The Journal Record: “Oklahoma Senate bill would repeal binding arbitration…”

The Journal Record covers Senator Holt’s binding arbitration bill below.   Some points of clarification for after you’ve read the article: Senator Holt’s bill does not effect any of the statutes that govern AFSCME (the municipal employee union), who don’t even have binding arbitration in their negotiations.  And public safety officers are barred from striking.   The union spokesman’s comments in the article are basically irrelevant to the legislation at hand.

Oklahoma Senate bill would repeal binding arbitration clause in municipal contracts

by M. Scott Carter (January 25, 2010)
The Journal Record

OKLAHOMA CITY, OK — Oklahoma’s cities and towns wouldn’t be required to use binding arbitration in employee wage negotiations under legislation filed by a freshman state senator.

State Sen. David Holt, R-Oklahoma City, said he’s introduced a bill to repeal the system known as binding arbitration. Holt said Senate Bill 826 would restore taxpayer control and fiscal responsibility for local spending decisions by repealing the binding arbitration clause in municipal contracts.

“Since its enactment in 1994 through labor union lobbying, binding arbitration has taken the power to make spending decisions away from Oklahoma taxpayers and placed it in the hands of unaccountable out-of-state attorneys,” he said. “Not surprisingly, a bad system has created bad results – tax increases, more burdens on pension systems, and cutbacks in core services, including public safety.”

Under the binding arbitration system, when negotiations stall between local governments and labor unions, the negotiations are turned over to a panel of arbitrators. The deciding arbitrator chooses from the two positions, and any decision in favor of the labor union is legally binding unless an election is called and voters disapprove.

Holt said the deciding arbitrator was almost always an out-of-state attorney submitted by the federal government.

“Despite routine dissatisfaction with such rulings, the calling of an election has not emerged as a practical option in the 17 years since enactment, leaving the arbitrator’s ruling as the final word,” he said.

Union officials said they opposed the bill, calling it a reaction to a problem that didn’t exist.

“In his press release the author indicated that this will free up cities from financial problems,” said James Moore, a spokesman for the state’s municipal employees union. “But what’s not said is that the binding arbitration laws have been with us for 40 years. And if you look at the progress the cities of this state have made, it’s been remarkable.”

Moore, who represents Local 2406 of the American Federation of State, County and Municipal Employees Union, said at its core, collective bargaining was simply a procedure.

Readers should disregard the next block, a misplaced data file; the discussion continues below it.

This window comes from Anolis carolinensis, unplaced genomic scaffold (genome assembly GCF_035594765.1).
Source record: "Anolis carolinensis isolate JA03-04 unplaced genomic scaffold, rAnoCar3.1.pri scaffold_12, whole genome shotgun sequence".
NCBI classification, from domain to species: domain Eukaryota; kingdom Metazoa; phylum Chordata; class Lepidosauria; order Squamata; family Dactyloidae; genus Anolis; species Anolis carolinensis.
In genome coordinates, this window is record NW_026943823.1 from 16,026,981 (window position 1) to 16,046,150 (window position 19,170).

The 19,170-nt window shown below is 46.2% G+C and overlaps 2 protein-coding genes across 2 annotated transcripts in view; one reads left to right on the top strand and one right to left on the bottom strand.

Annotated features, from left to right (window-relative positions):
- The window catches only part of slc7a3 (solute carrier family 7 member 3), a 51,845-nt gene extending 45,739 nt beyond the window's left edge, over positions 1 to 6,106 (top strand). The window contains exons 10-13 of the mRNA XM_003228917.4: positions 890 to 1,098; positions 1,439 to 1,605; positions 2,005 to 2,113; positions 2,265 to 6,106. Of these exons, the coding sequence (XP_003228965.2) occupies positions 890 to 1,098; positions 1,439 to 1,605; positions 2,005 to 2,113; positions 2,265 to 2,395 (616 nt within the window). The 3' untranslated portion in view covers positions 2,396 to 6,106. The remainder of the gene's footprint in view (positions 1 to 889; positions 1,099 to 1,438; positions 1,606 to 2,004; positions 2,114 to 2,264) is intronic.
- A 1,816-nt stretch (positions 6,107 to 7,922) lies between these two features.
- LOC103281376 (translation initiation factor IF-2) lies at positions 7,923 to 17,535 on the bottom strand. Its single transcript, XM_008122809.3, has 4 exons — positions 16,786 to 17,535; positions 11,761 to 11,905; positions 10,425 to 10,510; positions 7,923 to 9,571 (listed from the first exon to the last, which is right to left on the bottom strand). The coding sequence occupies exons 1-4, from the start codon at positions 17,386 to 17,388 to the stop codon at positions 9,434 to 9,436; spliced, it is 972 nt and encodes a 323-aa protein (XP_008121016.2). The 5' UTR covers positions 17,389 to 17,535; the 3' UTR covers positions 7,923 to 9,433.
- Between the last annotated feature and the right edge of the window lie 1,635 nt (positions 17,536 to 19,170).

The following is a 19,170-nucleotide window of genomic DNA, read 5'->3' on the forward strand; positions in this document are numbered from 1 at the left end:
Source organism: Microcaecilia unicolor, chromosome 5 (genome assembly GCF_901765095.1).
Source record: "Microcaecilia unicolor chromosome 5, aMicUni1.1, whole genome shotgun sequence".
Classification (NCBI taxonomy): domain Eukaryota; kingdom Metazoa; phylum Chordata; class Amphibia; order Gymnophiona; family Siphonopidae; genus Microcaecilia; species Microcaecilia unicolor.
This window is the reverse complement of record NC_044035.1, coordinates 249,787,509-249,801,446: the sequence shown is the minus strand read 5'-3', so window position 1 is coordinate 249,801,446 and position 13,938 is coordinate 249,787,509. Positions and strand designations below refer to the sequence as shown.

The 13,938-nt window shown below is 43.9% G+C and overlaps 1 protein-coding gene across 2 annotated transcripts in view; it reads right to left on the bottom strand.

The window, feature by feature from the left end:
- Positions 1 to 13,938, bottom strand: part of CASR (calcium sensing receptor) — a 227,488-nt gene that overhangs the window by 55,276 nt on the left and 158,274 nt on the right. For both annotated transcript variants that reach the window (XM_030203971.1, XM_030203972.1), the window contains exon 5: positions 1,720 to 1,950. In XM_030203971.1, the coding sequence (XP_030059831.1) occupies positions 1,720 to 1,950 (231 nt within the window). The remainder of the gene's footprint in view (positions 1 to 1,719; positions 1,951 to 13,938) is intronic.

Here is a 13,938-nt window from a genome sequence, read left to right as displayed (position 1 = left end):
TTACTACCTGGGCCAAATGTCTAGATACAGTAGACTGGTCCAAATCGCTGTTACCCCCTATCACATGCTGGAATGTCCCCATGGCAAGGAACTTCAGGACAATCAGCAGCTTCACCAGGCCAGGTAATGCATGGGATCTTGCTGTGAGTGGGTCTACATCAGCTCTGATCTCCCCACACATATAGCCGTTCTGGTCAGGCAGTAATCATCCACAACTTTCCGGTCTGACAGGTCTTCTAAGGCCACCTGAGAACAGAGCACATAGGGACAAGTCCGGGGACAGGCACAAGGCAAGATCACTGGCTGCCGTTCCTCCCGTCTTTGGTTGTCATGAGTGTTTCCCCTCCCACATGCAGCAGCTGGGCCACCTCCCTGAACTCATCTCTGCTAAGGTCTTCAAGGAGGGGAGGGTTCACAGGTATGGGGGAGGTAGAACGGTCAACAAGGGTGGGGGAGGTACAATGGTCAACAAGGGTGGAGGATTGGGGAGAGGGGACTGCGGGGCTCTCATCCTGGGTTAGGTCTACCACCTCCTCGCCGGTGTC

“Many industries – including the financial services and construction industries – have used binding arbitration laws for decades,” he said. “The advantage is that you keep the disputes out of court and the procedures are shorter. The process has been on the books for years and it’s worked well.”

Holt countered that his bill returns the power of the purse to the taxpayers of Oklahoma by repealing binding arbitration. In lieu of that process, parties will continue negotiating, but taxpayers will never be forced to accept spending increases mandated by an arbitrator, he said in a media release about the measure.

Moore said the claim that binding arbitration had caused the financial problems of Oklahoma cities was not reality.

“To say now, in 2011, that cities wouldn’t have financial troubles if it weren’t for binding arbitration is really not reality,” he said. “Collective bargaining and arbitration haven’t been a drag. Everyone knows that the state and the country’s financial problems were caused by Wall Street and the mortgage crisis; it had nothing to do with police and fire contracts.”

Holt, Moore said, was trying to take advantage of the state’s current problems.

“It’s just an opportunistic kind of approach,” he said.

Holt said much has changed since binding arbitration became law and now that Republicans control the governor’s office and the Legislature.

“The voters of Oklahoma delivered a reminder this past election that the citizens are in charge of how their tax dollars are spent,” he said. “At the state level, we would never allow an attorney from Texas to tell Oklahomans how we must spend our money and then leave us with the bill – but that is exactly what’s happened at the local level for 17 years.”

Moore countered that the binding arbitration system was a trade-off for strikes.

“The law came into being at a time in the 1970s when many places were seeing those strikes,” he said. “Here, the Legislature and the governor said let’s get ahead of the curve and if the law was repealed it would only be a matter of time before you started seeing strikes again.”

State lawmakers will review SB 826 when the Oklahoma Legislature returns to the state Capitol on Feb. 7.

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